• phase III - complex event processing -- this is a step-function towards looking at "event clouds" instead of events one-by-one, and typically built on top of the phase I, possibly I +II. I have seen cases in which phase III has been implemented as first step and included step I and II -- this makes step III much longer, but makes sense if the customer has a business problem for which it needs step III, but really did not think in event before.
  • phase IV (optional) -- This extends the functionality towards intelligent event processing - which I already discussed in the past.

More about maturity models and event processing - later.

Monday, October 20, 2008

More on the semantics of synonyms

Still lazy days of the holiday week, I took advantage of the time to help my mother, who decided that she wants to leave home and move to seniors residence located 10 minutes walk from my house, this requires to deal with many details, so that is what I was doing in the last three days.... In the picture above (taken from the residence site) you can see the front entrance and the view seen from the residence tower, on the right hand side of the upper picture one can see part of the neighborhood we are living in (Ramat Begin) surrounded by pine trees all over.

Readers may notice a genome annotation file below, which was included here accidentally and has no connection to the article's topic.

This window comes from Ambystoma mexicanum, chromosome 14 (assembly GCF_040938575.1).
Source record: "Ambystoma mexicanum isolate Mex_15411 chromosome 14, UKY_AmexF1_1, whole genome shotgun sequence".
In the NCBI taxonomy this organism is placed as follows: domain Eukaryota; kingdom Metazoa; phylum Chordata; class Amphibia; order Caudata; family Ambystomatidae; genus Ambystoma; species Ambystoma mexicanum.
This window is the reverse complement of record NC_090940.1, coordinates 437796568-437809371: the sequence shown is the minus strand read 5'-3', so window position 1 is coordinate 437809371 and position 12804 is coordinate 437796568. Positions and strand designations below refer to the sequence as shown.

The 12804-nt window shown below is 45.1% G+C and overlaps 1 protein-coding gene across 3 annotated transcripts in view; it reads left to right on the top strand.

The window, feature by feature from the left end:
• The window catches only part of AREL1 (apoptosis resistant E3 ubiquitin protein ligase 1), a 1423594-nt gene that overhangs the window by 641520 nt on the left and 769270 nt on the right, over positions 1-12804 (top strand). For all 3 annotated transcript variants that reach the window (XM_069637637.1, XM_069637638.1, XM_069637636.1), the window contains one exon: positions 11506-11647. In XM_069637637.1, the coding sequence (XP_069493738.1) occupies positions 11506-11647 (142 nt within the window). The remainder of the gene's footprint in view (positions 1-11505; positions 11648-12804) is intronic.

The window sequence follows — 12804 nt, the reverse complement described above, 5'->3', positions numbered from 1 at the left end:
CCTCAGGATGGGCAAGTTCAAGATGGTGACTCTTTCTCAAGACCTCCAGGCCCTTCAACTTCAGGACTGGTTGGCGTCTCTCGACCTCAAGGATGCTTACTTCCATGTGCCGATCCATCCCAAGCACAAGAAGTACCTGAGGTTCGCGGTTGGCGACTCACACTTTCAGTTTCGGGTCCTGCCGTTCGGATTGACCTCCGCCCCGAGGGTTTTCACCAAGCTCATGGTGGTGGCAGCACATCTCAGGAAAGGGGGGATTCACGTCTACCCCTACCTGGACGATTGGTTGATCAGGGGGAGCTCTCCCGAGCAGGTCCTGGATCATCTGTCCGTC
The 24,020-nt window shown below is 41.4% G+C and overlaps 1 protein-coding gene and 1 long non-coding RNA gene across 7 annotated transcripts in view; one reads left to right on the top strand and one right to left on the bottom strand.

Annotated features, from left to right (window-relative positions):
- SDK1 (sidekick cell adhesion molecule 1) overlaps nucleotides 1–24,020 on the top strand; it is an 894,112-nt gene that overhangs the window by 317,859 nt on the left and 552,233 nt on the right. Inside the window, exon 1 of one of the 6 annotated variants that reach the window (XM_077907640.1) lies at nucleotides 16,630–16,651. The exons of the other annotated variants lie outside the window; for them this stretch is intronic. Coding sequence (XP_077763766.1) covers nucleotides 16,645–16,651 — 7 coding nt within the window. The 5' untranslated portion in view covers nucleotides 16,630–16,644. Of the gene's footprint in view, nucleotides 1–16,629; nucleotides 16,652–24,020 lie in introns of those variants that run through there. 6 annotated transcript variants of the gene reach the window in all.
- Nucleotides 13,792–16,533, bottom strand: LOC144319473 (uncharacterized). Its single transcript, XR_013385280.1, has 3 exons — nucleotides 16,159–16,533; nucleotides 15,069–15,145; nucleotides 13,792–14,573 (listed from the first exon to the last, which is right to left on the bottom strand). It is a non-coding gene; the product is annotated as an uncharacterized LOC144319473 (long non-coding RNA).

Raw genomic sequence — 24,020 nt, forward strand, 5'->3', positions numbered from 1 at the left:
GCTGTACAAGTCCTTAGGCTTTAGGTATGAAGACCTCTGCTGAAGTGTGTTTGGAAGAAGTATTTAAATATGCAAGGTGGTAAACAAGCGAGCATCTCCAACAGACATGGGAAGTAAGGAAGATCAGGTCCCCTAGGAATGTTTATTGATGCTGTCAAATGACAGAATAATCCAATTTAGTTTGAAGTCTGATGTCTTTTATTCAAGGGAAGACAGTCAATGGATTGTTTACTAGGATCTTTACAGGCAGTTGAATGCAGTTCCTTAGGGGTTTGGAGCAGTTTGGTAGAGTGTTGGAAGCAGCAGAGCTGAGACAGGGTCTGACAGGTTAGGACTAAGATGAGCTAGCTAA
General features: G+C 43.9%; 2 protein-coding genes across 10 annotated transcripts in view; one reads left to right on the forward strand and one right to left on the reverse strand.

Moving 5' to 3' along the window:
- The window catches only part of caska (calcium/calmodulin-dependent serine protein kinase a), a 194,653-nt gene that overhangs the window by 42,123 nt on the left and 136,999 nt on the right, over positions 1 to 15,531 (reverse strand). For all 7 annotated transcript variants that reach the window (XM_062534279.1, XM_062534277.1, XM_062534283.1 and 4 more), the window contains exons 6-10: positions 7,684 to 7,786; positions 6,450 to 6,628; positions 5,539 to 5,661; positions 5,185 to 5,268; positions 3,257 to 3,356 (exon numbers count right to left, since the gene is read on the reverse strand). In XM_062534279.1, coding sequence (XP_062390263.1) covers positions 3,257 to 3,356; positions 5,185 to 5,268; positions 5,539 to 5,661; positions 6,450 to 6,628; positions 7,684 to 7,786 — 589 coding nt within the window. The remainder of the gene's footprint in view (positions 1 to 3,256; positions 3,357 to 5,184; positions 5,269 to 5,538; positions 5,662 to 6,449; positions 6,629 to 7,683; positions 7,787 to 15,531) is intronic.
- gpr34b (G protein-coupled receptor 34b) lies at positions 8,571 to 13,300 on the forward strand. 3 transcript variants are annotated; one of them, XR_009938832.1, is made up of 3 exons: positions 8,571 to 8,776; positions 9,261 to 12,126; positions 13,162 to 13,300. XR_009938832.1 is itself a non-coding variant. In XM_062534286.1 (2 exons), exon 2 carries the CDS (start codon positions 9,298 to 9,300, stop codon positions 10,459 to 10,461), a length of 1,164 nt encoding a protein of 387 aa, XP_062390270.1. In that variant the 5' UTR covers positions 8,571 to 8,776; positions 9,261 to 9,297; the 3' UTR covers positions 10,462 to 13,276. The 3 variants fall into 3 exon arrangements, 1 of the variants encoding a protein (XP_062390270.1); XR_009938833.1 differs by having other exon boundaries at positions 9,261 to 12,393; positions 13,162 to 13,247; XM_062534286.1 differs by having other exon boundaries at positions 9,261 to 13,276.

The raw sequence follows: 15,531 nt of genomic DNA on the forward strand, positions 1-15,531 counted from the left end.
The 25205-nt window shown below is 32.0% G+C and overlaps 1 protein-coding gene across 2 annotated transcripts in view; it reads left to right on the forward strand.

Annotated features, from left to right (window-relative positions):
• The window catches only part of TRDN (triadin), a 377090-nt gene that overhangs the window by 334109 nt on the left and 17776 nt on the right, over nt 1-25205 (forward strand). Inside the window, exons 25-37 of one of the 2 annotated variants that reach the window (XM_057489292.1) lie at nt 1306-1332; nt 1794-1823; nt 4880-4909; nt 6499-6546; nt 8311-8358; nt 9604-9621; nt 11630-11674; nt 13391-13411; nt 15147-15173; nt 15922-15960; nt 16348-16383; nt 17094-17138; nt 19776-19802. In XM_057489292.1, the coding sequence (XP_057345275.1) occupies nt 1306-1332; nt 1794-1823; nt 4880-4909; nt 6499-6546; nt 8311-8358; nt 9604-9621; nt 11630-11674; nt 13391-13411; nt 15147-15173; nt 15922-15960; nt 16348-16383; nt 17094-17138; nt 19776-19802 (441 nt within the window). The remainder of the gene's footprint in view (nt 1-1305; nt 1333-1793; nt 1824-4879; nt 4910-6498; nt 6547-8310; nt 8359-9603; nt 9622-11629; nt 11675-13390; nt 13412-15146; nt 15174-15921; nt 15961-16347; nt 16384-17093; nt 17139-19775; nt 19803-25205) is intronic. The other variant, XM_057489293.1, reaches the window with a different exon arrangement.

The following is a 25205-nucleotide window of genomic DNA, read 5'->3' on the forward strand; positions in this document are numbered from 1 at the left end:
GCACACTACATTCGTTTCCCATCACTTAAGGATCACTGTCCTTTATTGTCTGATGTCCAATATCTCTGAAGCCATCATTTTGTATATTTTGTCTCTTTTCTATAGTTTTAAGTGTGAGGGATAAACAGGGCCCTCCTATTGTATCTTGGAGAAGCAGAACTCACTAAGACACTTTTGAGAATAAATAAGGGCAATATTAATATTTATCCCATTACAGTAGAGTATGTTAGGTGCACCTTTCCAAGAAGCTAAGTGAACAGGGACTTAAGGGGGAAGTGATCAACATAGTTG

Now, holiday eve again, and this is a good time to visit the Blog again. Last time I started the discussion in the semantics of synonyms by posing a simple example of conjunction over a bounded time interval (same pattern that Hans Glide referred to in his Blog), and slightly different from the "temporal sequence" pattern.
In the previous posting I have posed the following example:

Detect a pattern that consists of conjunction of two events (order is not important) - e1, e2.
e1 has two attributes = {N, A}; e2 has also two attributes = {N, B} ; the pattern matching is partitioned according to the value of N (on context partitions I'll write another time).

For each detection, create a derived event e3 which includes two attributes = {N, C}; E3 values are derived as: E3.N := E1.N ; E3. C = E1. A * E2. B.

Let's also assume that the relevant temporal context is time-stamps = [1, 5] - and the events of types E1 and E2 that arrived during this period are displayed in the table below: